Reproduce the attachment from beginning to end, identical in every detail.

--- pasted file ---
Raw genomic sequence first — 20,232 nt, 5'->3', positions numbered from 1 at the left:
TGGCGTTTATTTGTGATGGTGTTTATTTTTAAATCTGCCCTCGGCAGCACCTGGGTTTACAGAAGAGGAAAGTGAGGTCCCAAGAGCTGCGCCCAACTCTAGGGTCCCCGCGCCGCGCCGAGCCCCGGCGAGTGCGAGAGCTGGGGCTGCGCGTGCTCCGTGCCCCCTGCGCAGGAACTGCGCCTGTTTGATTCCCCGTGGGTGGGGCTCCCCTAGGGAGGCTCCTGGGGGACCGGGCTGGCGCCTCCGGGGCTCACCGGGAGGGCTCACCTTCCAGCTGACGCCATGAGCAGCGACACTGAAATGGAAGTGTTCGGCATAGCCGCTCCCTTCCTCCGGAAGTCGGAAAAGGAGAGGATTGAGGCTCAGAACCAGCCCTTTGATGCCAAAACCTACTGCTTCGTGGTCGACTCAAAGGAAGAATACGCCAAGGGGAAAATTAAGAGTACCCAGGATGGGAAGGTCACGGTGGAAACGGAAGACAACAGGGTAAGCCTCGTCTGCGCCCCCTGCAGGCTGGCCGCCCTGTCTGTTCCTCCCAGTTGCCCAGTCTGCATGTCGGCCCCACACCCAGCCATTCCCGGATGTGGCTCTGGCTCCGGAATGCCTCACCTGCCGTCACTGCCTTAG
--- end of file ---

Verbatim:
Raw genomic sequence first — 20,232 nt, 5'->3', positions numbered from 1 at the left:
TGGCGTTTATTTGTGATGGTGTTTATTTTTAAATCTGCCCTCGGCAGCACCTGGGTTTACAGAAGAGGAAAGTGAGGTCCCAAGAGCTGCGCCCAACTCTAGGGTCCCCGCGCCGCGCCGAGCCCCGGCGAGTGCGAGAGCTGGGGCTGCGCGTGCTCCGTGCCCCCTGCGCAGGAACTGCGCCTGTTTGATTCCCCGTGGGTGGGGCTCCCCTAGGGAGGCTCCTGGGGGACCGGGCTGGCGCCTCCGGGGCTCACCGGGAGGGCTCACCTTCCAGCTGACGCCATGAGCAGCGACACTGAAATGGAAGTGTTCGGCATAGCCGCTCCCTTCCTCCGGAAGTCGGAAAAGGAGAGGATTGAGGCTCAGAACCAGCCCTTTGATGCCAAAACCTACTGCTTCGTGGTCGACTCAAAGGAAGAATACGCCAAGGGGAAAATTAAGAGTACCCAGGATGGGAAGGTCACGGTGGAAACGGAAGACAACAGGGTAAGCCTCGTCTGCGCCCCCTGCAGGCTGGCCGCCCTGTCTGTTCCTCCCAGTTGCCCAGTCTGCATGTCGGCCCCACACCCAGCCATTCCCGGATGTGGCTCTGGCTCCGGAATGCCTCACCTGCCGTCACTGCCTTAG